Pictorial Life of Andrew Jackson: Embracing Anecdotes, Illustrative of His Character. For Young People

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Lindsay and Blakiston, 1845 - Всего страниц: 183

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Стр. 183 - How sleep the brave, who sink to rest By all their country's wishes blest! When Spring, with dewy fingers cold, Returns to deck their hallowed mould, She there shall dress a sweeter sod Than Fancy's feet have ever trod. By fairy hands their knell is rung; By forms unseen their dirge is sung; There Honour comes, a pilgrim grey, To bless the turf that wraps their clay; And Freedom shall awhile repair To dwell, a weeping hermit, there!
Стр. 61 - Roberts' the left. About eight o'clock, the advance having arrived within eighty yards of the enemy, who were concealed in a thick shrubbery that covered the margin of a small rivulet, received a heavy fire, which they instantly returned with much spirit.
Стр. 46 - December, 1812, those troops rendezvoused at Nashville, prepared to advance to the place of their destination ; and, although the weather was then excessively severe, and the ground covered with snow, no troops could have displayed greater firmness. The general was everywhere with them, inspiring them with the ardour that animated his own bosom.
Стр. 170 - On one occasion he remarked to a clergyman who called upon him, that he was "in the hands of a merciful God. I have full confidence," said he, "in his goodness and mercy. My lamp of life is nearly out, and the last glimmer is come. I am ready to depart when called. The Bible is true. The principles and statutes of that holy book have been the rule of my life, and I have tried to conform to its spirit as near as possible. Upon that sacred volume I rest my hope of eternal salvation, through the merits...
Стр. 144 - God, they have been attended with unparalleled success. They have saved the country ; and whatever may be the opinion of that country, or the decrees of its courts, in relation to the means he has used, he can never regret...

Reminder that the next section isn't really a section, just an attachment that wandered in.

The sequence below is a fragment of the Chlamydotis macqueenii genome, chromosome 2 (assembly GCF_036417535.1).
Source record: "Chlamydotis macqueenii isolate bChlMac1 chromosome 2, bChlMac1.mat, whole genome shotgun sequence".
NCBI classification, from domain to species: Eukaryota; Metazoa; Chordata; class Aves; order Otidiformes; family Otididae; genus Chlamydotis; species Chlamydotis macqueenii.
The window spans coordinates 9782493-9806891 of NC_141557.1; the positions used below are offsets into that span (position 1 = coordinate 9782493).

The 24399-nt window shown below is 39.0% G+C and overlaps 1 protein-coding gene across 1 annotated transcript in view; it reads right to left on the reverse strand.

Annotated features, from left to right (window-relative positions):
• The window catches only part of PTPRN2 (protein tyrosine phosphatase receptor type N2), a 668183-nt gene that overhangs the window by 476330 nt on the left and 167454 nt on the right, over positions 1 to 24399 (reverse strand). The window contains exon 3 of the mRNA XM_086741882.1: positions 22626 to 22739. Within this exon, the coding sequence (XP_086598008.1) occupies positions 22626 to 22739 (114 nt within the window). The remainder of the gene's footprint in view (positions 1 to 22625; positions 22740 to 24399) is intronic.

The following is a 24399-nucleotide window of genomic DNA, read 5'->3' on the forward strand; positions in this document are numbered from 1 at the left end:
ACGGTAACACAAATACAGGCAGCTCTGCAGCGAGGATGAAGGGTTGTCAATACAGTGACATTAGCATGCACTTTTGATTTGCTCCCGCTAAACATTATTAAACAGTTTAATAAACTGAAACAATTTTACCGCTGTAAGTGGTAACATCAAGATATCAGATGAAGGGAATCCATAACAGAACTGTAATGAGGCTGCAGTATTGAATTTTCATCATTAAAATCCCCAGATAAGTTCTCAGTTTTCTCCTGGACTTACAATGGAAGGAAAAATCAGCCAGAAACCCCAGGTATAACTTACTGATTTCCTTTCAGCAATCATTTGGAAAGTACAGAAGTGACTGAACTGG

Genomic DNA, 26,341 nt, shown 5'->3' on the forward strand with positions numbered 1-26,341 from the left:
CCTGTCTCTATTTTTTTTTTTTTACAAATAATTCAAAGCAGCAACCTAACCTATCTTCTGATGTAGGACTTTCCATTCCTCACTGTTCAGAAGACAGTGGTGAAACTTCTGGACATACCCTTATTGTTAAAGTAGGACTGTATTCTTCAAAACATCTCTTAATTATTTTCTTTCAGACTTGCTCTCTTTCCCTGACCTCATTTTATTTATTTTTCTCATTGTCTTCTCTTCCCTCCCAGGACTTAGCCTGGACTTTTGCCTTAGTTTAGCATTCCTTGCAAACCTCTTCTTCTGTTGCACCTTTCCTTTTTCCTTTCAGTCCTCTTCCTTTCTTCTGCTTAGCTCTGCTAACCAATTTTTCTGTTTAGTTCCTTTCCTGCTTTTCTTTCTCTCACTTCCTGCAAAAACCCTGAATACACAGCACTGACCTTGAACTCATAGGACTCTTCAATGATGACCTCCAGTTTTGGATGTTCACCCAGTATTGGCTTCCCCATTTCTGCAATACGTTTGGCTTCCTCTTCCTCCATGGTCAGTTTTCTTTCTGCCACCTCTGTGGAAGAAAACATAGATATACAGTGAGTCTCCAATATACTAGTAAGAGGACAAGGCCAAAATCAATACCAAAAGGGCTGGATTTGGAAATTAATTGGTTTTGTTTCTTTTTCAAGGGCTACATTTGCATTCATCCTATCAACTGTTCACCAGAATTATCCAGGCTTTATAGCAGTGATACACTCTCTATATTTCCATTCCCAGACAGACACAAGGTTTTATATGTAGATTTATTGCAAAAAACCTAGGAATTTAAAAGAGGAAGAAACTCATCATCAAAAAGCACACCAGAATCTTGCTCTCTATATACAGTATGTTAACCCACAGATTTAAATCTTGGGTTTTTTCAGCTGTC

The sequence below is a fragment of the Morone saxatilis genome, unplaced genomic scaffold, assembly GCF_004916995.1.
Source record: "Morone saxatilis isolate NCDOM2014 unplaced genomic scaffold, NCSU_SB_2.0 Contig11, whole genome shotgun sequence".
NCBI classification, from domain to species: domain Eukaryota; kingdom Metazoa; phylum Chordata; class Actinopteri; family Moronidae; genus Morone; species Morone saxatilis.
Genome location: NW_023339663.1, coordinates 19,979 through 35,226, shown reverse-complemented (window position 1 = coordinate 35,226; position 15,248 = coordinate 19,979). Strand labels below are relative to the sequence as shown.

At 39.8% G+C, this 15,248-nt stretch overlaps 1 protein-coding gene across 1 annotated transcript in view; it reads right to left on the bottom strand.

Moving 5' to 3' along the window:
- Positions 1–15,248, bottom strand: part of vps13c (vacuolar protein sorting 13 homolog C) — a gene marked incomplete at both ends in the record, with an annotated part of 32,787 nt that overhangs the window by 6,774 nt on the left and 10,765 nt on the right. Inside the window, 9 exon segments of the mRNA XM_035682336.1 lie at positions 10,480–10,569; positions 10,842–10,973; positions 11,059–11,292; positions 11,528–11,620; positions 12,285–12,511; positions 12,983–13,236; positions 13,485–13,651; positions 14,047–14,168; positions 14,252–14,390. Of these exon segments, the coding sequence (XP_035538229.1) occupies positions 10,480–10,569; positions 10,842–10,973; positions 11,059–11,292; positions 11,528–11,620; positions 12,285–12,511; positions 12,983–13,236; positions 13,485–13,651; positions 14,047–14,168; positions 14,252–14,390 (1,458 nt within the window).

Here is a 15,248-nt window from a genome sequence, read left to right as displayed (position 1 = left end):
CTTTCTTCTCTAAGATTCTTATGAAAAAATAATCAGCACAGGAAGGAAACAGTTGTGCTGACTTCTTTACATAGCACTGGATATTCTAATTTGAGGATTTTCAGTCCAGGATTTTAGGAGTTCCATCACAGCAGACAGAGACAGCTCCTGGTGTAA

Стр. 65 - Thus left destitute, Jackson, with the utmost cheerfulness of temper, repaired to the bullock pen, and of the offal there thrown away, provided for himself and staff what he was pleased to call, and seemed really to think, a very comfortable repast. Tripes, however, hastily provided in a camp, without bread or seasoning, can only be palatable to an appetite very highly whetted. Yet this constituted for several days the only diet at head quarters, during which time the general seemed entirely satisfied...
Стр. 131 - It was more than ever necessary to keep concealed the situation of his army; and, above' -aik, to preserve as secret as possible its unarmed condition. To 'restrict all communication even with his own lines, was now; as danger increased, rendered more important. None were permitted to leave the line, and none from without to pass into his camp, but such as were to be implicitly confided in. The line of sentinels was strengthened in front, that none might pass to the enemy, should desertion be attempted...
Стр. 65 - Neither this nor the liberal donations by which he disfurnished himself to relieve the suffering soldier, deserves to be ascribed to ostentation or design : the one flowed from benevolence, the other from necessity, and a desire to place before his men an example of patience and suffering, which he felt might be necessary, and hoped might be serviceable.
Стр. 111 - Coffee, unacquainted with their position, for the darkness had greatly increased, already contemplated again to charge them ; but one of his officers, who had discovered the advantage their situation gave them, assured him it was too hazardous ; that they could be driven no farther, and would, from the point they occupied, resist with the bayonet, and repel, with considerable loss, any attempt that might be made to dislodge them. The place of their retirement was covered in front by a strong bank,...
Стр. 148 - ... terminate a conflict which had been avoided from considerations of humanity, but which had now become indispensable, from the settled hostility of the savage enemy.

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